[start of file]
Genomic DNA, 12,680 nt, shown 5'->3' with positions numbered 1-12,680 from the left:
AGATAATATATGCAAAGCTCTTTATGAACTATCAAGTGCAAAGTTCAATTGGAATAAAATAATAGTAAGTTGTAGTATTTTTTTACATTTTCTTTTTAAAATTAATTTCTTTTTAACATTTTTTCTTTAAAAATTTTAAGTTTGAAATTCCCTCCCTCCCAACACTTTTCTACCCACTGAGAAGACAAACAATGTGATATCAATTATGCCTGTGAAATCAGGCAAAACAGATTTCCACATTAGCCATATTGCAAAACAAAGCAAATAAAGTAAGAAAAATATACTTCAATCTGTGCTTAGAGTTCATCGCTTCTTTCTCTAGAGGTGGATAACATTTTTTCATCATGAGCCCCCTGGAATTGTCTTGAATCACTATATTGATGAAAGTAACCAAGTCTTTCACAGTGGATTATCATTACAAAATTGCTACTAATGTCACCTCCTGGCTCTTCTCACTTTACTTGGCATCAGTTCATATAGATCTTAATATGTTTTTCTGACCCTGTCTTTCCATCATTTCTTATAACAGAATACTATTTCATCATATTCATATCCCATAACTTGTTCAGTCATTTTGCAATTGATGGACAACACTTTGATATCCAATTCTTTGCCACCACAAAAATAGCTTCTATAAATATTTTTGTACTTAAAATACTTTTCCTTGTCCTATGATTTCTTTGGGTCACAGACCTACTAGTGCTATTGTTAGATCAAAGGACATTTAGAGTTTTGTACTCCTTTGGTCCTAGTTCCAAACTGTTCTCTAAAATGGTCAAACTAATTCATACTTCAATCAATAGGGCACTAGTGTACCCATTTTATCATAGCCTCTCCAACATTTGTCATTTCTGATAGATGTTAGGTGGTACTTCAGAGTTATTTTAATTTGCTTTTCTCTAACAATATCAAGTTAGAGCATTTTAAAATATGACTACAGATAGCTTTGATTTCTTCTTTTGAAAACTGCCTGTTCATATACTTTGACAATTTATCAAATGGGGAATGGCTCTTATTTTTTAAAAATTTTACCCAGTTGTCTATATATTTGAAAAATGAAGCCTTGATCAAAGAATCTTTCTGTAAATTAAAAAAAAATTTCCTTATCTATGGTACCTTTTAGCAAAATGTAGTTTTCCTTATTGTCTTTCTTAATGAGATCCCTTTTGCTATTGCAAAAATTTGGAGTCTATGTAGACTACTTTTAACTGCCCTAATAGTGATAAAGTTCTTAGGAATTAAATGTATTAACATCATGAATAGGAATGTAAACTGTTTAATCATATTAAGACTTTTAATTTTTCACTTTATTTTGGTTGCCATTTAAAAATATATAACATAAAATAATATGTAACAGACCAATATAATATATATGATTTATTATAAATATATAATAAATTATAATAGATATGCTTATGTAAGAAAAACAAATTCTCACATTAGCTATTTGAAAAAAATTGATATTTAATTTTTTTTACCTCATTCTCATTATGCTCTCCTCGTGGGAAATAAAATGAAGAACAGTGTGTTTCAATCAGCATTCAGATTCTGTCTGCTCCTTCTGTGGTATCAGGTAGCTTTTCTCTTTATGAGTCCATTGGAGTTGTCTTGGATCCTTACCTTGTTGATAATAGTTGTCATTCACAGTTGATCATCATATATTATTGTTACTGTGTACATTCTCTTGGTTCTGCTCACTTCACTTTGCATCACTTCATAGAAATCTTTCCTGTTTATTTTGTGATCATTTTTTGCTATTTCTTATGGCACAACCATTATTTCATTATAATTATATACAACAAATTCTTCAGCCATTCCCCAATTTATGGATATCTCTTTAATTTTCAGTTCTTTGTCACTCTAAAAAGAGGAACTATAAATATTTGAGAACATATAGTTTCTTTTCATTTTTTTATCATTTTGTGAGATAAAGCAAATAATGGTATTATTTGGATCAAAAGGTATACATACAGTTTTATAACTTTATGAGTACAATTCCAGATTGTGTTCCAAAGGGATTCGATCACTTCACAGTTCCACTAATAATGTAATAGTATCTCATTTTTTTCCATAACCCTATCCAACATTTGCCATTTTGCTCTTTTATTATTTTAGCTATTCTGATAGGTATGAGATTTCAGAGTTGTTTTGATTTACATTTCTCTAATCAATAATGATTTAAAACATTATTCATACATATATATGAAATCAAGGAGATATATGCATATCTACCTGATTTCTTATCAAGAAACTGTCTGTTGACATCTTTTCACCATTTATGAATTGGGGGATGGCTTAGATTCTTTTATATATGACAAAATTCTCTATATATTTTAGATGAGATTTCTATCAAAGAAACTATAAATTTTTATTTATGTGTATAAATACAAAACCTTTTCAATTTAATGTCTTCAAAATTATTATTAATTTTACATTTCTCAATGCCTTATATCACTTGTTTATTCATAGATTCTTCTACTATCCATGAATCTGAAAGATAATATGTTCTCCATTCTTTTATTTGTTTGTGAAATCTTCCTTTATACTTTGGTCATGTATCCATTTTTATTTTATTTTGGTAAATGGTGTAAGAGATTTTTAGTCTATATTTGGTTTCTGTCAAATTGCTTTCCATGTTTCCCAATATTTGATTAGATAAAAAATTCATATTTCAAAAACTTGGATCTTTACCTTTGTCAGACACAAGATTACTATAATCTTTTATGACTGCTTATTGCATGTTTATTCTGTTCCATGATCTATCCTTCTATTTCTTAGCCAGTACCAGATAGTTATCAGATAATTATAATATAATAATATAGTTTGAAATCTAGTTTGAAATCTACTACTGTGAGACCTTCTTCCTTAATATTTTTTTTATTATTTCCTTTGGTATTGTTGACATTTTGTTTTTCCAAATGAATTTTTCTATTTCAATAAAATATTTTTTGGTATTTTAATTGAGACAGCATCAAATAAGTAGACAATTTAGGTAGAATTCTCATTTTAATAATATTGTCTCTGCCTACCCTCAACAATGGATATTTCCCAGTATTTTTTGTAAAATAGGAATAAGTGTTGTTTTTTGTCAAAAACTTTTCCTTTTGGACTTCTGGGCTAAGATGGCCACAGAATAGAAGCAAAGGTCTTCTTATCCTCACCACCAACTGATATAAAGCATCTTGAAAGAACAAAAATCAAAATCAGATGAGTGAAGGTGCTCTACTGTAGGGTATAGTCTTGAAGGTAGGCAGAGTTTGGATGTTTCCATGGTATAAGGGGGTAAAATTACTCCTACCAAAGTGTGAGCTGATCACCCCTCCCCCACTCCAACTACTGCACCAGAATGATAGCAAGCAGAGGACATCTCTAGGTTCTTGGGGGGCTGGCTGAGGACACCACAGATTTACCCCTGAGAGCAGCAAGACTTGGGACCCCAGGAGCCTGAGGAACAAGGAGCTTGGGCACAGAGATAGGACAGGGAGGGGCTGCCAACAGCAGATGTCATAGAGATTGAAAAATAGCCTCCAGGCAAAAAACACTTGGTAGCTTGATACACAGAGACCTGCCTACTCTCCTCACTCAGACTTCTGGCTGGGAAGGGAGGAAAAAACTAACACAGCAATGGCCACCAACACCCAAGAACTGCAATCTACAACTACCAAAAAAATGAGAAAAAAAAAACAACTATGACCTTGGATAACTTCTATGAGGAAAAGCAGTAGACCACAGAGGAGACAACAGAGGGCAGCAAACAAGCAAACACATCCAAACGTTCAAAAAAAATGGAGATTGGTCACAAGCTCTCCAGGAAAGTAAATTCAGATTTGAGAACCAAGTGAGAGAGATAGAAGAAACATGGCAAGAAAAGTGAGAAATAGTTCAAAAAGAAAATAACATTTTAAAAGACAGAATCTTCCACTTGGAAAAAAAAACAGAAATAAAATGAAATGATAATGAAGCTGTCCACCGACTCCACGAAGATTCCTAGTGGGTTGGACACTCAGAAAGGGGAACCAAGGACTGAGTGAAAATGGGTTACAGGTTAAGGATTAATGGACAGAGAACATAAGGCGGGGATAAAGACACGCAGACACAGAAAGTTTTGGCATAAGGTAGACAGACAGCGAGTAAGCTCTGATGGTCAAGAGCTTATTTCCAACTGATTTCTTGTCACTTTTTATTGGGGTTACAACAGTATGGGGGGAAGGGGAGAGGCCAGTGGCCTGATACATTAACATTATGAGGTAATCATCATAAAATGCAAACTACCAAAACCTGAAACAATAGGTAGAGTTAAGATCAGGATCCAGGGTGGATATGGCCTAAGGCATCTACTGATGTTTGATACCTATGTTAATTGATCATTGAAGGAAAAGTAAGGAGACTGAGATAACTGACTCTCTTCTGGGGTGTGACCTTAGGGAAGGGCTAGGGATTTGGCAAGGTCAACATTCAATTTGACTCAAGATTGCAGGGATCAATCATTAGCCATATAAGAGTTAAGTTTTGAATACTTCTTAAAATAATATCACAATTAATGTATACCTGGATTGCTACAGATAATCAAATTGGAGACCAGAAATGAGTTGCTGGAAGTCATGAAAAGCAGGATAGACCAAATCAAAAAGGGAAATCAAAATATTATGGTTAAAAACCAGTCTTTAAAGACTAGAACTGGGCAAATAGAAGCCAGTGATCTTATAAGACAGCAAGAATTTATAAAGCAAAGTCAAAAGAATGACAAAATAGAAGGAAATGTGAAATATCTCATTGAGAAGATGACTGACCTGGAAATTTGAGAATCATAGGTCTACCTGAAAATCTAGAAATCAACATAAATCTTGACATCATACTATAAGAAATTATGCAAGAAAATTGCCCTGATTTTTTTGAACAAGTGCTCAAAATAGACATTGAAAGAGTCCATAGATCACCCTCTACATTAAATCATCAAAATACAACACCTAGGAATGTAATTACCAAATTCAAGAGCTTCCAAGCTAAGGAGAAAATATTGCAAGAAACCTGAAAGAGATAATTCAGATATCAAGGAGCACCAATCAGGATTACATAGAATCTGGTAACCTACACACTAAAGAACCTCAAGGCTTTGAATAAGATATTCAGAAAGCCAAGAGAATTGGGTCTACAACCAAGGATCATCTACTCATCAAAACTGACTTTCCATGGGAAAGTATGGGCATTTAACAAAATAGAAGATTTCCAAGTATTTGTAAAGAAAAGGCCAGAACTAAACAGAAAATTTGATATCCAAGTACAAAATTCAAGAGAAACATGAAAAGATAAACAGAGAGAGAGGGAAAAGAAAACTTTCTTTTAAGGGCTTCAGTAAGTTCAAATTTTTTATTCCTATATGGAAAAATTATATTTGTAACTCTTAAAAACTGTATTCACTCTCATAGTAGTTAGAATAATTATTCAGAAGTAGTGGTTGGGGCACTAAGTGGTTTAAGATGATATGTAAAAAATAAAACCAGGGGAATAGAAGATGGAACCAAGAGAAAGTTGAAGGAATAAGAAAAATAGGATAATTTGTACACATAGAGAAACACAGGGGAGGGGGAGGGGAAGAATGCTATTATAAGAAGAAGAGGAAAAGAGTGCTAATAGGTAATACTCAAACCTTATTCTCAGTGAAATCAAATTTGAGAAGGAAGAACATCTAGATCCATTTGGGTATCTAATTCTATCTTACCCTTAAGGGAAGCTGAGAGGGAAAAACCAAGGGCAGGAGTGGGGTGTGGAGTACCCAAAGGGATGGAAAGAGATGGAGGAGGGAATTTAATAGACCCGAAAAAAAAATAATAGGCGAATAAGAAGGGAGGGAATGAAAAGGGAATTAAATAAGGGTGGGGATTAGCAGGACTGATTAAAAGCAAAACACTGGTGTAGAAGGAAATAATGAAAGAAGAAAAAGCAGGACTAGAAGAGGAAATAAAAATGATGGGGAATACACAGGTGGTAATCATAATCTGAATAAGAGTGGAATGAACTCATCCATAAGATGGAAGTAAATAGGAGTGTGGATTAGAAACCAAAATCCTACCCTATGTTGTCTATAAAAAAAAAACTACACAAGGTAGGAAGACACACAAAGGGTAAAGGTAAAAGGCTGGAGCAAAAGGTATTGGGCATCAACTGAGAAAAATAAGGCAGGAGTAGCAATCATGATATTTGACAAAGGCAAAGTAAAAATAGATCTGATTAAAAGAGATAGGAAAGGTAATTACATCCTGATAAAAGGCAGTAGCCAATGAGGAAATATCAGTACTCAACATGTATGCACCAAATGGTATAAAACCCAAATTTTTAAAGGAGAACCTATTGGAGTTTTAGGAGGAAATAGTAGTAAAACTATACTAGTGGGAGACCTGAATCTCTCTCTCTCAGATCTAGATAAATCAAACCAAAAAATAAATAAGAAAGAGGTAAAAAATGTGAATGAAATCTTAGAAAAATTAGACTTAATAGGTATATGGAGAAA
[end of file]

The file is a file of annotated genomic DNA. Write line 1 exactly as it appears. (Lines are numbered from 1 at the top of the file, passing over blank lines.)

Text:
Genomic DNA, 12,680 nt, shown 5'->3' with positions numbered 1-12,680 from the left: